How to Draw a Leaf Step by Step
We see four examples of natural sophistication: a maple leaf, an oak leaf, a fig leaf, and a four-leaf clover. Some leaves have a simple shape that is easy to draw; others have a very complex outline.
I draw the core line of a leaf and the extension for its petiole (stalk), as well as the top and bottom borders of the leaf and the vertical lines it will take when it opens in the autumn, with an HB pencil.
The veins of a leaf are laid out in the shape of a circle, with the core line serving as a reference for the central vein (the midrib) and the base line serving as a reference for the leaf’s veins.
In this week’s Design of the Month, I’ll show you how to design a maple leaf, which has an irregular rhombus-like midrib that connects the leaf’s base, central tip, and two points in the upper part.
Each shape’s sides are not equal on purpose; a maple leaf has symmetrical features, but it will always have some deviations or imperfections.
Don’t be afraid to stray from this basic structure; it’s just a starting point, not a strict constraint.
I add five lobes to the next segment, some of which are sharper and longer than others; variety is important when drawing natural forms.
The lobes of the third segment are drawn.
The next two segments are relatively small, with four pronounced lobes, and I refine the left-hand side of the leaf.
Now I’ll draw the fifth segment’s lobes.
I refine the shapes of the leaf’s lower, additional parts, which usually have only one pronounced lobe (less frequently, two).
I erase all of the subsidiary lines, leaving only the contours of the maple leaf. Now I’ll draw the pattern of the secondary veins that run from the primary veins to the sides, starting with the central vein, the midrib. Some veins are longer and thicker than others, and they usually go towards the lobes.
I add secondary veins to all of the leaf’s primary veins.
Don’t draw all the small elements; our goal is to create just a hint at the details. I add the tertiary veins that branch from the secondary veins; they’re barely visible.
Let’s make our sketch more realistic. Using the HB pencil, I add hatching to the sides of the leaf, as well as darkening the spaces between the primary veins and the veins themselves, and thickening the petiole.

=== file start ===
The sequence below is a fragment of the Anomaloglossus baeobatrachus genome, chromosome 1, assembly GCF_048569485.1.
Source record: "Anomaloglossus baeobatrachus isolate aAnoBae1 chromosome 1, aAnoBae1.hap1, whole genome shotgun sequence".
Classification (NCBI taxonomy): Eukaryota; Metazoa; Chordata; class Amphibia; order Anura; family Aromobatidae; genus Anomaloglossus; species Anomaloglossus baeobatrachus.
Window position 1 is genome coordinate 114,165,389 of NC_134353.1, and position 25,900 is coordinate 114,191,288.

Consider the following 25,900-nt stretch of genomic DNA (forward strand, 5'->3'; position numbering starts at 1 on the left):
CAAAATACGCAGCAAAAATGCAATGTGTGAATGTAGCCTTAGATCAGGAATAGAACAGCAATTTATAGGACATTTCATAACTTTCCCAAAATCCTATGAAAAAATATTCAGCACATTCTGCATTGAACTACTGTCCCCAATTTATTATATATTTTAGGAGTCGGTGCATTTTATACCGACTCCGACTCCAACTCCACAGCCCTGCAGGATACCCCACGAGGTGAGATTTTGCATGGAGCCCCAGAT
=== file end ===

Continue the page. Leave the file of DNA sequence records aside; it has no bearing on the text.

I add more hatches to the leaf to make it more contrasting.
I assess my drawing; it appears unnatural or perhaps too perfect; to remedy this, I use the 3B graphite pencil to add a pattern of semicircles and thick strokes; the drawing now resembles a fallen autumn leaf!
I draw the leaf’s core line (which will serve as a reference for the midrib) and its borders with an HB pencil.
I make an uneven shape that resembles an egg, which will aid in the creation of the leaf.
I use a marker to draw the lobe borders; oak leaves have a lot of asymmetry, so you can be as creative as you want.
The midrib is fine-tuned, and the secondary veins are drawn.
I begin by outlining the petiole and drawing the first pair of lobes on the upper part of the leaf.
On the left side, I draw three lobes, which often have small additional curves that make the shapes unique and even more appealing.
On the right side of the leaf, I draw three lobes.
I add three rounded lobes to the bottom part of the oak leaf.
The pattern of the tertiary veins is drawn; they are very light and short.
I darken the veins and the areas between the lobes with the HB pencil.
I use the HB pencil to add a layer of light hatching and shade the sides of the leaf, and the drawing is finished!
I draw the core line of the leaf and its borders with the HB pencil, including the boundary between the stalk and the petiole.
I add the first segment of the leafu2014it has an unusual shapeu2014and refine the shape of the petiole. Because fig leaves are symmetrical, we’ll draw the left half first and then recreate it on the right side.
I use an organic, uneven contour to draw the secondary vein and outline the second segment of the leaf, which is longer and larger than the first. Pay attention to the fig leaf’s sinus; our goal is to make it prominent.